Whilst it is very well known that Somdet Ya, the Princess Mother was educated at Satriwithaya School (see also the Wikipedia entry, which Google can help a bit to translate), much less is known about its founder. Shortly after I came across the information in the Srinagarindra Museum that enabled me to establish that my grandmother had been a pupil there, I came across an article about the history of the school in the Education section of the Bangkok Post. It makes brief reference to its founding and then proceeds to offer a perspective that combines tradition with careful adaptation. I can see that the school is still highly regarded and a popular choice among parents.
But what piqued my interest was the very brief reference to the fact that it had a “Thai-American founder, Miss Lucy Dunlap, or ``Ma'am See'', who, we are informed, subsequently handed over the school to the Education Department. Who was Lucy Dunlap?
Once again I consulted Mr. Google, but there were very few matches returned. It seemed initially that there was no information available, but then I came across a link to the Wheaton College archives. The College contains in particular the Margaret and Kenneth P. Landon Papers. Margaret Landon is the author of Anna and the King of Siam, a work of fiction that has long been regarded in Thailand with some notoriety, but I won’t explain here.
As far as I can tell, all the authors in this archive were Presbyterian missionaries in SE Asia. Among the works (Box 196, Folder 17) is The Story of Lucy Dunlap by Margaret McCord. I had no idea about its format, publication status etc.; I then tried to search for this title in various library catalogues, but this was the only place I could see it referenced. So I filled in their online contact form, explained my interest from my grandmother's connection to the school and expected to come away empty handed ... Within a week, I received an email with an attachment – an archivist had very kindly scanned the document and sent me a PDF. It wasn’t very long, but I was still impressed at the service.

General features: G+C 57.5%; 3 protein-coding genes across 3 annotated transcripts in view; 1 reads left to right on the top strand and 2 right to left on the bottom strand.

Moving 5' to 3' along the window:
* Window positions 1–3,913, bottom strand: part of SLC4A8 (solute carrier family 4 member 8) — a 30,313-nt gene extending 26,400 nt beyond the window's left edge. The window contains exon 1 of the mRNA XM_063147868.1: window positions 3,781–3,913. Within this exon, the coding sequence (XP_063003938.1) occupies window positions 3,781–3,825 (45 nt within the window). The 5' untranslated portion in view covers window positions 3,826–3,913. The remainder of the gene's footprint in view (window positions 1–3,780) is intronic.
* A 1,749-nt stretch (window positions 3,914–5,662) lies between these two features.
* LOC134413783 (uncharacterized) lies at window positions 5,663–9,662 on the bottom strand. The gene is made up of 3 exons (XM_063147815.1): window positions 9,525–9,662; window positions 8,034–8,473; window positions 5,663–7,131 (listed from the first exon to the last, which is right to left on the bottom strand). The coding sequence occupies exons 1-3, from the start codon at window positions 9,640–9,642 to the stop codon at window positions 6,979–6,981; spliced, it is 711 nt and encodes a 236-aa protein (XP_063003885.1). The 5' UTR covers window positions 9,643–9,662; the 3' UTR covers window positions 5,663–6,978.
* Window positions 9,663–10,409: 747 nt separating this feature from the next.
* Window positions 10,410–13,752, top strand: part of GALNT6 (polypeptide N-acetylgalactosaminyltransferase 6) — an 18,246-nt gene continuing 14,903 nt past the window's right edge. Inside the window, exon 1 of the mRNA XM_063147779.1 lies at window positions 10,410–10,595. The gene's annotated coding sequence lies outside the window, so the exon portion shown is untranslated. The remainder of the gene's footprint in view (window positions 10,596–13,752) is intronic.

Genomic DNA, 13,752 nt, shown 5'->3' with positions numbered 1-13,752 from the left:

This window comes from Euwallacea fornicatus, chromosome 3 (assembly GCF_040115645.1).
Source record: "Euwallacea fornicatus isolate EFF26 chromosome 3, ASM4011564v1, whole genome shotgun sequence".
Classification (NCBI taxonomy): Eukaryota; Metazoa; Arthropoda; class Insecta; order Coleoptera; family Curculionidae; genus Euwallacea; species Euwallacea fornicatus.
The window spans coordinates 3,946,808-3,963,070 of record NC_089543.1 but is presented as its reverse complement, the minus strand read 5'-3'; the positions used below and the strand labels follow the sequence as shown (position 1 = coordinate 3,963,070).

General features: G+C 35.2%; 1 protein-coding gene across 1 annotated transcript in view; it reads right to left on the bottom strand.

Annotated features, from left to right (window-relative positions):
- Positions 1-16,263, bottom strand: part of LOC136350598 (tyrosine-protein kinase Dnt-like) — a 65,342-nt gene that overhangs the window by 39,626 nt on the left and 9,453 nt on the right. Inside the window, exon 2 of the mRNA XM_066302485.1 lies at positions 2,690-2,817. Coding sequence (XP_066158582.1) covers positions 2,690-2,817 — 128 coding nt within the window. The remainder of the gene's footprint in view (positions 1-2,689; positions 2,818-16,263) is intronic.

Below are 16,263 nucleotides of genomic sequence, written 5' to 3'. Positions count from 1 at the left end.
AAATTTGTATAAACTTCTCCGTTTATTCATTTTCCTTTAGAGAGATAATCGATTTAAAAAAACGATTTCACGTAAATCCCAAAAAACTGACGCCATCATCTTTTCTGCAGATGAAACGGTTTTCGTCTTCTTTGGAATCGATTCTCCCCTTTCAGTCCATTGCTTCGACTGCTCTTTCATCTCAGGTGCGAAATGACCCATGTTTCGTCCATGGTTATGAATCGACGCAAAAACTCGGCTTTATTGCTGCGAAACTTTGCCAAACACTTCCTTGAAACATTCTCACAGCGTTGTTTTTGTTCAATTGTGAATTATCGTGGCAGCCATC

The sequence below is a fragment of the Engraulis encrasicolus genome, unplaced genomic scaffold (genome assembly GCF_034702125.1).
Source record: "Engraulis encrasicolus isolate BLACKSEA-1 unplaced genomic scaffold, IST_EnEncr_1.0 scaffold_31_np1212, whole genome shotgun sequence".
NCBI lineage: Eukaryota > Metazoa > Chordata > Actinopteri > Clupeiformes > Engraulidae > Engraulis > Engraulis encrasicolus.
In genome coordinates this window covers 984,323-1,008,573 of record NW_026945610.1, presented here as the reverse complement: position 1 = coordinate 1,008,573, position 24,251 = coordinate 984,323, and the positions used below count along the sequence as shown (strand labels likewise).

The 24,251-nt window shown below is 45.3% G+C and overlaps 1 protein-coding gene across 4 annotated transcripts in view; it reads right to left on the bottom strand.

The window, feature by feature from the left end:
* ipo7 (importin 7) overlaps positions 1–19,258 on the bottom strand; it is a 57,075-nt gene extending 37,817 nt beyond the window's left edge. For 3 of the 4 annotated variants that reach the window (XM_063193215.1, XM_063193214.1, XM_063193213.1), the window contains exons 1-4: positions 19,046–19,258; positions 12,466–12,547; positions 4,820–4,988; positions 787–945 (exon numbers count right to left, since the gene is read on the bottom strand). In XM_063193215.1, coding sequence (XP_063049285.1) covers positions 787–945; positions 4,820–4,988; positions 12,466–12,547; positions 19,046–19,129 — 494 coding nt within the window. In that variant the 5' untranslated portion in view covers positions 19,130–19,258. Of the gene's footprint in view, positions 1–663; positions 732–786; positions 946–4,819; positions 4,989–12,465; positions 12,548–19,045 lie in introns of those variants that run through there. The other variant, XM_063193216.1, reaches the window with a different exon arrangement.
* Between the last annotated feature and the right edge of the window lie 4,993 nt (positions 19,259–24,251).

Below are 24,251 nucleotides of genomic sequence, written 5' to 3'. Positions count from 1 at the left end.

The document is a typed manuscript, 12 pages in length, dated August 1945, with a few corrections in ink. It starts with the heading Lucy Dunlap (Born 1869) and proceeds to describe in narrative form how the author came to meet Miss Dunlap in person and find out her story from missionaries. There’s a mixture of travelogue and second hand reports, laced with the author’s own interpretations, but the accounts of some key episodes sound true. One of these concerns the unusual circumstance’s behind the birth. Margaret McCord writes that a Dr. E. P. Dunlap was evangelising in Thailand (presumably in the late 1860s) and in the course of this missionary work came across a woman in prison, who was about to give birth. He asked for the woman to be released temporarily so the birth could take place with better care. When she gave birth to a girl, he and his wife subsequently offered to the mother to adopt her daughter, to which she agreed. Dr. and Mrs. Dunlap named the girl, Lucy.
We are informed that when Lucy was 9 years old she was taken to the U.S., where she continued her schooling, with training as a missionary, though it was not formally completed. She subsequently returned to Thailand in the 1890s and we learn that she was initially a teacher at Wang Lang School, but that didn’t work out. However, “next she was seen in charge of a small government school. However, this school did not continue long.” Since Lucy Dunlap’s subsequent work was in nursing and given the date, I guess this is a reference to Satriwithaya School.
I think this story is significant because it shows among other things the influence of Christian missionaries in the Thai education system, particularly in the 19th Century, a period in which the Thai monarchy consciously sought rapprochement with the various Western powers so as to ensure as best as they could the survival of Siam’s independence and furthermore prosperity, through the broadening of its culture. I think the story behind the founding of Satriwithaya School’s could be seen as indicative of the curious interplay that was taking place in those times. I wonder how much these undercurrents would have affected my grandmother and how much my mother knew about them...